GDPR has been the trigger for highlighting the different types of data that businesses hold on individuals. Detailed PII is critical to running a successful healthcare practice. Do you know the importance of the data that you hold?
The different types of personal identifiable information
Personal identifiable data is any information that is specific to an individual that means anyone could identify them. There are three types of data that a healthcare practice will hold.
General – This is likely the most common data sets that businesses hold. It includes information such as names, email, address, and perhaps driver’s licence and passport numbers.
Personal financial information – Financial data is highly significant to each of us. Losing this data can cause significant distress and lead to huge losses. It includes bank account and credit card details, and details of transactions that identify the source and recipient.
Personal sensitive information – This is often the information that cannot be changed about an individual and therefore is highly lucrative to Cyber criminals. Healthcare practices will likely hold a lot of sensitive information, such as medical history, physical and mental health, and NHS ID. It could also include race, religion, sexual orientation and criminal convictions.
Why is sensitive data so important?
While it is clearly important to keep general and financial information of individuals safe from cyber criminals, sensitive data is in fact even more important.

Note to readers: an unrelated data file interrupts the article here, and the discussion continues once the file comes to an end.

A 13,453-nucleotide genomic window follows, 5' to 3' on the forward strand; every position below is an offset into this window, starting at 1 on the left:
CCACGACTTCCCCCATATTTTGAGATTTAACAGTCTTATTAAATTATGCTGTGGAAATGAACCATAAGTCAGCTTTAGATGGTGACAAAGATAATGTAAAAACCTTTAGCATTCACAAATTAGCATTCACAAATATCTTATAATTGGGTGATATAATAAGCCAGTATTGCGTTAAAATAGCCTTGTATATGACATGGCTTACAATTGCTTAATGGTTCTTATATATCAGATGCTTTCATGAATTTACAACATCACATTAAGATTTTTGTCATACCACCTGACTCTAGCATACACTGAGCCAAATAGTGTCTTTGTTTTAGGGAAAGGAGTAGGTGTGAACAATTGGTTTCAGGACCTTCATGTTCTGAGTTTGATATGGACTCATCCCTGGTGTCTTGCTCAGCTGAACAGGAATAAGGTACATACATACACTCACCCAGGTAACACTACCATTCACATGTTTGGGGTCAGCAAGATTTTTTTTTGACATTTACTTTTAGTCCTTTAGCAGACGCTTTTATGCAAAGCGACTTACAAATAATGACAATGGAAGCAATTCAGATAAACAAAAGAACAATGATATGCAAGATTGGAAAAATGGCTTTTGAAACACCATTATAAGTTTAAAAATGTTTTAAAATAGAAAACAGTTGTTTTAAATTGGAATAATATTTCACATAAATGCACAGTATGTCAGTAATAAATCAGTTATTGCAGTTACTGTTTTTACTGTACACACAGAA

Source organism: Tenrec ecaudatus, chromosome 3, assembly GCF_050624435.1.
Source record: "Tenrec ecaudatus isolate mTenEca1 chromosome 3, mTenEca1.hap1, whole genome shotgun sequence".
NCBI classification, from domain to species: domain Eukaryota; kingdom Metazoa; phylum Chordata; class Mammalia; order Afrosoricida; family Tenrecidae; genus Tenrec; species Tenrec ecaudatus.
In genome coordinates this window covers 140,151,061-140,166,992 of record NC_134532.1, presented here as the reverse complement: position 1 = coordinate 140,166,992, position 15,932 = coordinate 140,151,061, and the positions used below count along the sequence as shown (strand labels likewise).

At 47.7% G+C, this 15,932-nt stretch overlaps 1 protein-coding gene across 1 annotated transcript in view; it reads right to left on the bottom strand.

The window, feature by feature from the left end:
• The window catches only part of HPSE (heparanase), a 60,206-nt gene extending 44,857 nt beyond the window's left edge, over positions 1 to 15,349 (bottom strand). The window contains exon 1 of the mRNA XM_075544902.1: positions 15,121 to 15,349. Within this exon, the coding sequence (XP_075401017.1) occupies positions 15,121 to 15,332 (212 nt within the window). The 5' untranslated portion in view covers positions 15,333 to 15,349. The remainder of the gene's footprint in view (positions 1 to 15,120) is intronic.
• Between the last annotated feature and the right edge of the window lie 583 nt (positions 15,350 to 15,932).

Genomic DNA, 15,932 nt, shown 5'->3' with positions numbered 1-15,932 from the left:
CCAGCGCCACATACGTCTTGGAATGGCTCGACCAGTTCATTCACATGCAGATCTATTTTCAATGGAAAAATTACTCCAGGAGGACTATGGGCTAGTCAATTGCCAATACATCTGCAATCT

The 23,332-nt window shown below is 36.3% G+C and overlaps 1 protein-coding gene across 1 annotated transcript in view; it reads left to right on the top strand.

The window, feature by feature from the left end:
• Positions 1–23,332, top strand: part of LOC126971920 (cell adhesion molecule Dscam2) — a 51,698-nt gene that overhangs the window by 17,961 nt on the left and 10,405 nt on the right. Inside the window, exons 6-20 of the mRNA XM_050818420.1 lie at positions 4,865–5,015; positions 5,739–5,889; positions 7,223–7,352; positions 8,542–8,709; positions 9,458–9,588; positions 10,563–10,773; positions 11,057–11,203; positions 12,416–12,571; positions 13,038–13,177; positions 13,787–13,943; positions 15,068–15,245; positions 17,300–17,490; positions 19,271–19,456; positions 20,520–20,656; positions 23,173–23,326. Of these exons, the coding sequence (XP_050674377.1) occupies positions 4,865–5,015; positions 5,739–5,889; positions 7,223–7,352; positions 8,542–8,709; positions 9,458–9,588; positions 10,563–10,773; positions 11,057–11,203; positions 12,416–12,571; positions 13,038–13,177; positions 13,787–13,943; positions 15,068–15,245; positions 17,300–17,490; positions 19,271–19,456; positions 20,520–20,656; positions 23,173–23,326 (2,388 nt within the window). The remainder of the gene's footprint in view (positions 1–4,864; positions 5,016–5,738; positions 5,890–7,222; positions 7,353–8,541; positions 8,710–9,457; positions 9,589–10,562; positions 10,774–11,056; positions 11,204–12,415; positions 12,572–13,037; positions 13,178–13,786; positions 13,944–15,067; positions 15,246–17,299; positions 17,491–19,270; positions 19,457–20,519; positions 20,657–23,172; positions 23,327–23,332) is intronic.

Although details of credit cards and bank accounts could lead to significant losses for someone, once you have put a stop to the fraud you can change all your banking details. However, with medical records this is not the case. You can’t simply change your history. This is what makes Cyber attacks on medical and dental practices worthwhile for hackers.
How protected is your healthcare practice?
Dental and medical practice owners have the huge task of keeping their practices running smoothly. While many practices are good at maintaining IT security and implementing patches, the weakest link in the chain is still people.
According to the government’s Cyber Security Breaches Survey 2019, phishing attacks, impersonating an organisation in email or online are the two top Cyber threats to businesses today.
The risks of a Cyber attack
The threat of an attack is far reaching. Risks include:
- Financial losses for you and patients
- Investigations and fines from regulatory bodies
- Potential legal action
- Reputational damage
- Time spent on reporting and fixing issues relating to a breach
- Loss of patients
With losses from Cyber attacks continuing to rise, in essence healthcare practices need full protection – IT security and good internal practices.
Cyber liability insurance
While you may have in place good IT security and risk management processes within your practice or group, no system is perfect – and Cyber hackers are developing new techniques all the time.
Choosing a good Cyber liability policy that has been designed specifically for the healthcare industry will provide you with the tools needed to mitigate risks, and the support required in the unfortunate event of a breach.
Find out more about Cyber insurance to protect your practices financially in the event of a breach.